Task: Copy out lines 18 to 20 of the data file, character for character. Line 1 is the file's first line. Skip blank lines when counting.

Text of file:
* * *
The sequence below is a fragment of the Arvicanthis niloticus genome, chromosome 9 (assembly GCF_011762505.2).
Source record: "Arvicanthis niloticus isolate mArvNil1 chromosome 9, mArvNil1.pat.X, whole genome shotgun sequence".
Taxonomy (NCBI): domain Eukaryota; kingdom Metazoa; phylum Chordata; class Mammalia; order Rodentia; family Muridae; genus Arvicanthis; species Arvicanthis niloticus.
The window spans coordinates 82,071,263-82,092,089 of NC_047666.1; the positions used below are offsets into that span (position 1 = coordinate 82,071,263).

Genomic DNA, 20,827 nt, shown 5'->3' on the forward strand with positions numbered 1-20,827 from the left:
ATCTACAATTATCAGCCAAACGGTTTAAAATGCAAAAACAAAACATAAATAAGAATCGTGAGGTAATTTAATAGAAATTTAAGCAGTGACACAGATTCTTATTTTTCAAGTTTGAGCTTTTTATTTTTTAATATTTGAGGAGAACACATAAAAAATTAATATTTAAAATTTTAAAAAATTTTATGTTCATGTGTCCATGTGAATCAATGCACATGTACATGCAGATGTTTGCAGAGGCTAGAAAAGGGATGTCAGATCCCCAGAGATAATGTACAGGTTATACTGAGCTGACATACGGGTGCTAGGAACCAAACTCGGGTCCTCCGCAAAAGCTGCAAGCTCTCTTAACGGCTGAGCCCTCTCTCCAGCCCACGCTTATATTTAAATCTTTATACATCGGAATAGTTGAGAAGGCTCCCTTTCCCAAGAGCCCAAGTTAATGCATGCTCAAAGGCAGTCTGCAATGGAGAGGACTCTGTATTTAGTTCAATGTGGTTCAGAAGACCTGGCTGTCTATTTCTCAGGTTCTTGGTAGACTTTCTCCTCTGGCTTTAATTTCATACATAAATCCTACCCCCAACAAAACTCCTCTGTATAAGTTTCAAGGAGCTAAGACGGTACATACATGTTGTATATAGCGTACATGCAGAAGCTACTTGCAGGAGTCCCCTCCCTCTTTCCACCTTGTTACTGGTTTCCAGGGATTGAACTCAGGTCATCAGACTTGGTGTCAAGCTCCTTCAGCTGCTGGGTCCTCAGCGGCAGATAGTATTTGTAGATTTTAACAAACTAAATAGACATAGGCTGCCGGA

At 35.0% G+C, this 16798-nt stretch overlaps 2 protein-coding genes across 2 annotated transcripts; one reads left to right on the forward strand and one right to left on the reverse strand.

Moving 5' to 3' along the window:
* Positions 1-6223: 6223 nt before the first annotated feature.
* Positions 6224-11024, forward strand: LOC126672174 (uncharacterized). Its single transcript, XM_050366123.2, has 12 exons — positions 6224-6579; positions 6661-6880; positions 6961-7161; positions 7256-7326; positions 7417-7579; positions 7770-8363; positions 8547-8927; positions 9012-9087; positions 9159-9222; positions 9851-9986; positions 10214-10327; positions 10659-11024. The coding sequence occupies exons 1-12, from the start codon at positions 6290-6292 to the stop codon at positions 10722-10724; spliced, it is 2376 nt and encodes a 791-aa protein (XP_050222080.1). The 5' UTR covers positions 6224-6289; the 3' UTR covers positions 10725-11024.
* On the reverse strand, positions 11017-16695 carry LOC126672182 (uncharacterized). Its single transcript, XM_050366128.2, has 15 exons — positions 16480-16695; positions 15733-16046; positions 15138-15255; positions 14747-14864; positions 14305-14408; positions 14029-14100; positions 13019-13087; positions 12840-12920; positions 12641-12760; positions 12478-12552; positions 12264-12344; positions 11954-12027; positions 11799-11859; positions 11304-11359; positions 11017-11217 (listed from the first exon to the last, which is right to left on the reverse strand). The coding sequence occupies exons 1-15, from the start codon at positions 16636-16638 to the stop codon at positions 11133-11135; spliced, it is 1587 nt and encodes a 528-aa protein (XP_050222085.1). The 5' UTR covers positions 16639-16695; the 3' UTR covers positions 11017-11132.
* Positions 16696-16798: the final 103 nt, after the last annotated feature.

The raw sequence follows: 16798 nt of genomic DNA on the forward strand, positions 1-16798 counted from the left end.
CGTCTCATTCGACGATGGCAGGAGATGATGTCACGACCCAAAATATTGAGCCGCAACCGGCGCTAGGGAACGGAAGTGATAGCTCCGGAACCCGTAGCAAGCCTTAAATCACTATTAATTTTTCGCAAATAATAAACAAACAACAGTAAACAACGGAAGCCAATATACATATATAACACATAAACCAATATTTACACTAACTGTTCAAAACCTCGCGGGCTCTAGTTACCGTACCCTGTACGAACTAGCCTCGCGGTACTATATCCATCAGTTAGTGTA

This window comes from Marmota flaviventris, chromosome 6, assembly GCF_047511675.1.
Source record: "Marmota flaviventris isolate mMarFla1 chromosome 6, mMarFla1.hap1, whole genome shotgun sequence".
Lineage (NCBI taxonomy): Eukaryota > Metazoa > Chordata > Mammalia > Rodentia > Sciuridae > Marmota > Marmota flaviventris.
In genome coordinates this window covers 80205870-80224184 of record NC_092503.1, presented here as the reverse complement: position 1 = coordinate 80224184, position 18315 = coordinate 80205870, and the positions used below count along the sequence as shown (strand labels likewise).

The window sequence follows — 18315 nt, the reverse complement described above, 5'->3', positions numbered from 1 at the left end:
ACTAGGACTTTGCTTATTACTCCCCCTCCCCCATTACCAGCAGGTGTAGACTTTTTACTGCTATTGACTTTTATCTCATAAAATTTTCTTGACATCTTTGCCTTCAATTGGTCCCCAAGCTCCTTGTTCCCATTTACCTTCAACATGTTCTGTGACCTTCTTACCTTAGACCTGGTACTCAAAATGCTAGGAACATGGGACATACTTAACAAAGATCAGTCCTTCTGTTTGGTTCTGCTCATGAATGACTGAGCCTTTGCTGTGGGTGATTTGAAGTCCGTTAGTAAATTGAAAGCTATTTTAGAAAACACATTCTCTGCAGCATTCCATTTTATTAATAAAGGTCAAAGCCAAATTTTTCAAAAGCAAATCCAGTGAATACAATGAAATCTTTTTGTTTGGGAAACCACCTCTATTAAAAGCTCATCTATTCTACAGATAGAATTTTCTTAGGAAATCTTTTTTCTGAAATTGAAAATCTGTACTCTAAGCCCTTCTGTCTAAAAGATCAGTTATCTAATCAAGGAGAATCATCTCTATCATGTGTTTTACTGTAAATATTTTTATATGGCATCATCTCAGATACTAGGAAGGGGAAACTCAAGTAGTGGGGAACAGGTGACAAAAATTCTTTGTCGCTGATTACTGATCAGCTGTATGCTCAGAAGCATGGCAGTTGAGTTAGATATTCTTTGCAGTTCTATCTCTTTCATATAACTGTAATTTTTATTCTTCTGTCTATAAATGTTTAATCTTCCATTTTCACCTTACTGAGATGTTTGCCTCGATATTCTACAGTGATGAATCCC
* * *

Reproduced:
In genome coordinates this window covers 80205870-80224184 of record NC_092503.1, presented here as the reverse complement: position 1 = coordinate 80224184, position 18315 = coordinate 80205870, and the positions used below count along the sequence as shown (strand labels likewise).

The window sequence follows — 18315 nt, the reverse complement described above, 5'->3', positions numbered from 1 at the left end:
ACTAGGACTTTGCTTATTACTCCCCCTCCCCCATTACCAGCAGGTGTAGACTTTTTACTGCTATTGACTTTTATCTCATAAAATTTTCTTGACATCTTTGCCTTCAATTGGTCCCCAAGCTCCTTGTTCCCATTTACCTTCAACATGTTCTGTGACCTTCTTACCTTAGACCTGGTACTCAAAATGCTAGGAACATGGGACATACTTAACAAAGATCAGTCCTTCTGTTTGGTTCTGCTCATGAATGACTGAGCCTTTGCTGTGGGTGATTTGAAGTCCGTTAGTAAATTGAAAGCTATTTTAGAAAACACATTCTCTGCAGCATTCCATTTTATTAATAAAGGTCAAAGCCAAATTTTTCAAAAGCAAATCCAGTGAATACAATGAAATCTTTTTGTTTGGGAAACCACCTCTATTAAAAGCTCATCTATTCTACAGATAGAATTTTCTTAGGAAATCTTTTTTCTGAAATTGAAAATCTGTACTCTAAGCCCTTCTGTCTAAAAGATCAGTTATCTAATCAAGGAGAATCATCTCTATCATGTGTTTTACTGTAAATATTTTTATATGGCATCATCTCAGATACTAGGAAGGGGAAACTCAAGTAGTGGGGAACAGGTGACAAAAATTCTTTGTCGCTGATTACTGATCAGCTGTATGCTCAGAAGCATGGCAGTTGAGTTAGATATTCTTTGCAGTTCTATCTCTTTCATATAACTGTAATTTTTATTCTTCTGTCTATAAATGTTTAATCTTCCATTTTCACCTTACTGAGATGTTTGCCTCGATATTCTACAGTGATGAATCCC